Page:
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Revoking a Trust

A revocable living trust establishes a relationship between:

  • The creator of the trust
  • The trustee who manages the property within the trust and distributes proceeds to beneficiaries
  • The beneficiaries who receive the property in the trust when the term of the trust expires

 

A revocable living trust allows assets within the trust as well as income generated by those assets to be managed and distributed by the trustee. The trust income and property are then distributed in accordance with the terms and conditions of the trust. This type of trust is referred to as a living trust because it is established during the lifetime of the creator. With a revocable trust, the grantor may revoke the trust at any point by moving the assets into his or her name without the consent of any other party. Continue reading “Revoking a Trust”

Pour Over Wills

As many individuals begin to plan for their future and the future of their estate, they are shocked by how many options there are. Many people are familiar with the term “will” and its significance, but too often individuals are also unfamiliar with any other estate planning instruments.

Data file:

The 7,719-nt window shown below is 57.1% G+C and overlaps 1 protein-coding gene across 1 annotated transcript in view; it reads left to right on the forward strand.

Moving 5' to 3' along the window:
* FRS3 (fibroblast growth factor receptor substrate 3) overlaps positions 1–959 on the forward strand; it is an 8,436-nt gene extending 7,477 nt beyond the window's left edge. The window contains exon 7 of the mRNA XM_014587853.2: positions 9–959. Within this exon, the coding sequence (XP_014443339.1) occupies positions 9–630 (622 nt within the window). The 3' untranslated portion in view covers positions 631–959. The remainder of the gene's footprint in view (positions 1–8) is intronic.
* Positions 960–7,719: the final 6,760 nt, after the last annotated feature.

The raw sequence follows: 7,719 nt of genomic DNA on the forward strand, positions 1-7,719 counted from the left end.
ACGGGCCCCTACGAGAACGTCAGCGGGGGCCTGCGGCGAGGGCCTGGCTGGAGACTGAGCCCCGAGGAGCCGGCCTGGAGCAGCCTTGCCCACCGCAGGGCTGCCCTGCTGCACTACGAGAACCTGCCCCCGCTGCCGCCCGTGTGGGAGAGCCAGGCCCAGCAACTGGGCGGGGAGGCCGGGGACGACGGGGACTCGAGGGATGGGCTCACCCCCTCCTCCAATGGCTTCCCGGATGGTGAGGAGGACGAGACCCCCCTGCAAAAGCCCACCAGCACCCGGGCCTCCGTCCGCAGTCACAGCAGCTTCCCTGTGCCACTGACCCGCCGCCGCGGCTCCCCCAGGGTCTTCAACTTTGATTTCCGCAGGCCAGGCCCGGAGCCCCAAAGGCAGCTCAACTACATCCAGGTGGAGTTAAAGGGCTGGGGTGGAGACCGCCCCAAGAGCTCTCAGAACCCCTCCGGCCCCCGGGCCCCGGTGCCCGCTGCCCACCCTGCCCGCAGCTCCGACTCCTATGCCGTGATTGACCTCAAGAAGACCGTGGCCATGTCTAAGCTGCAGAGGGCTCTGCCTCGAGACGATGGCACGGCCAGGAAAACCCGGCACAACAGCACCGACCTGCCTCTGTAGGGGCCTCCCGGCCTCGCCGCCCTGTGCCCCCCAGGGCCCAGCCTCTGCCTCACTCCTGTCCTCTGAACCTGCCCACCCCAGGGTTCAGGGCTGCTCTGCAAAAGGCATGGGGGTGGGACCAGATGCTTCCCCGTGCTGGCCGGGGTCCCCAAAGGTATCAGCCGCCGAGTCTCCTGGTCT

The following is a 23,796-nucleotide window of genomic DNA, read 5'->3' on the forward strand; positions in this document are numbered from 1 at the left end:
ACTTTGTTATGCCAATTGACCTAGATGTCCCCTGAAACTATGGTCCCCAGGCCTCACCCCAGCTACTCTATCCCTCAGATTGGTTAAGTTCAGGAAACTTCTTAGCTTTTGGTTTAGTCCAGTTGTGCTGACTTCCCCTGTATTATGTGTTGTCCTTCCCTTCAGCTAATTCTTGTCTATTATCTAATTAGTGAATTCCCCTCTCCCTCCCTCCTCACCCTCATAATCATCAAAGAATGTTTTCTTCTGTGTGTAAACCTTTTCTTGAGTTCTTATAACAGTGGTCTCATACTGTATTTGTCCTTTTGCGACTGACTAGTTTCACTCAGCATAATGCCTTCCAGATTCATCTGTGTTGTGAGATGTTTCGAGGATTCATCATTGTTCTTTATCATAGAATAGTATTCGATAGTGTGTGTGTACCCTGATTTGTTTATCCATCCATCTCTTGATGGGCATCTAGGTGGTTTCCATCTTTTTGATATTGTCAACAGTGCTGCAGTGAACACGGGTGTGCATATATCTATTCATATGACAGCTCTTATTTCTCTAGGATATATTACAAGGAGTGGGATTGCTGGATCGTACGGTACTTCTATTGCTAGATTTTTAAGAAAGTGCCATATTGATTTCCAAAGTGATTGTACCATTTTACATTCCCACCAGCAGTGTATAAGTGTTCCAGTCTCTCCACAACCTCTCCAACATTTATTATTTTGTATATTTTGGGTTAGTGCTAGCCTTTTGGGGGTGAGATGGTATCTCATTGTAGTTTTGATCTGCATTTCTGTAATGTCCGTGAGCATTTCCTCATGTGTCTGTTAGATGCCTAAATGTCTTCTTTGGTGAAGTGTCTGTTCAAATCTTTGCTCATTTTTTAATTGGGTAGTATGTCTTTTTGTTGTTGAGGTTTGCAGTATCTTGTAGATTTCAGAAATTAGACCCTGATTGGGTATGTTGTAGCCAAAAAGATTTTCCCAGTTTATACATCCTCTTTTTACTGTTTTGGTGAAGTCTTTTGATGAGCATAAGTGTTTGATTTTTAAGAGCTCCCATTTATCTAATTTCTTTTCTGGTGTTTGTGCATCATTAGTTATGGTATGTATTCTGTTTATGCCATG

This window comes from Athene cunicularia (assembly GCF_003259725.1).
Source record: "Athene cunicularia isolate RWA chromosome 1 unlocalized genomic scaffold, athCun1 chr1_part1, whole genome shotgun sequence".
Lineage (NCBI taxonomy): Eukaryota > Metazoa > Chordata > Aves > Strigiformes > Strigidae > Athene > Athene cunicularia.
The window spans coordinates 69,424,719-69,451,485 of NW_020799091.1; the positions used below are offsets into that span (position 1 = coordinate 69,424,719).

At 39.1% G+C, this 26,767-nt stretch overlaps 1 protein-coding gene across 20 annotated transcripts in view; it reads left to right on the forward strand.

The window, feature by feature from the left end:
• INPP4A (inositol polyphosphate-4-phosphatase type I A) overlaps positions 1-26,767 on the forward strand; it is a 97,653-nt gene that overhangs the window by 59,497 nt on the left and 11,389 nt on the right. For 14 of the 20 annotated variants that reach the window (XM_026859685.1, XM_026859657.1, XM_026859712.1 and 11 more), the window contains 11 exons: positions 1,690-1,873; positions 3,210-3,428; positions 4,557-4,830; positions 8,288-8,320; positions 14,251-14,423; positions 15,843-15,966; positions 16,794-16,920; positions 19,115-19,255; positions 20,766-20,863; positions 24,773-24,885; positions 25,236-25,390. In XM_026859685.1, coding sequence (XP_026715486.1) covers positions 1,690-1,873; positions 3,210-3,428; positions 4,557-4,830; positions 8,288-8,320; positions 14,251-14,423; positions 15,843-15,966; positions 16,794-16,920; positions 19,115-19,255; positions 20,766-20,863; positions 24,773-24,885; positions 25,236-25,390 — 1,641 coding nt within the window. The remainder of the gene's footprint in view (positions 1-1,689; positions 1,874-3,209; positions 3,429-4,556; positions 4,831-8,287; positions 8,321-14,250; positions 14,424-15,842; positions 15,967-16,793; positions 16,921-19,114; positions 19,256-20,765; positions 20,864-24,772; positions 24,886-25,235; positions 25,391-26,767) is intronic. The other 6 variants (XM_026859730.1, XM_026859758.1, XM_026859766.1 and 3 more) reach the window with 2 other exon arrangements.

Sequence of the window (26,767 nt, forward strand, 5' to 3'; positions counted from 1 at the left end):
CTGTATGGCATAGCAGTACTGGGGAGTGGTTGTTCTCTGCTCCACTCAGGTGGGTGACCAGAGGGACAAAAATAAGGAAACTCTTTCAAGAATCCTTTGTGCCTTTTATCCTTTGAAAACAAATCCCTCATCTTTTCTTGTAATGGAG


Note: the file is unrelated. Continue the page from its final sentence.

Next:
If you have started the process of looking into protecting your assets, an estate planning attorney may have recommended that you create a revocable living trust as the key document in your estate plan, rather than a will. A revocable living trust, if done correctly, will allow your estate to bypass the probate process, as well as keep your information private. Wills become a part of the public record after your death, whereas trusts do not. Continue reading “Pour Over Wills”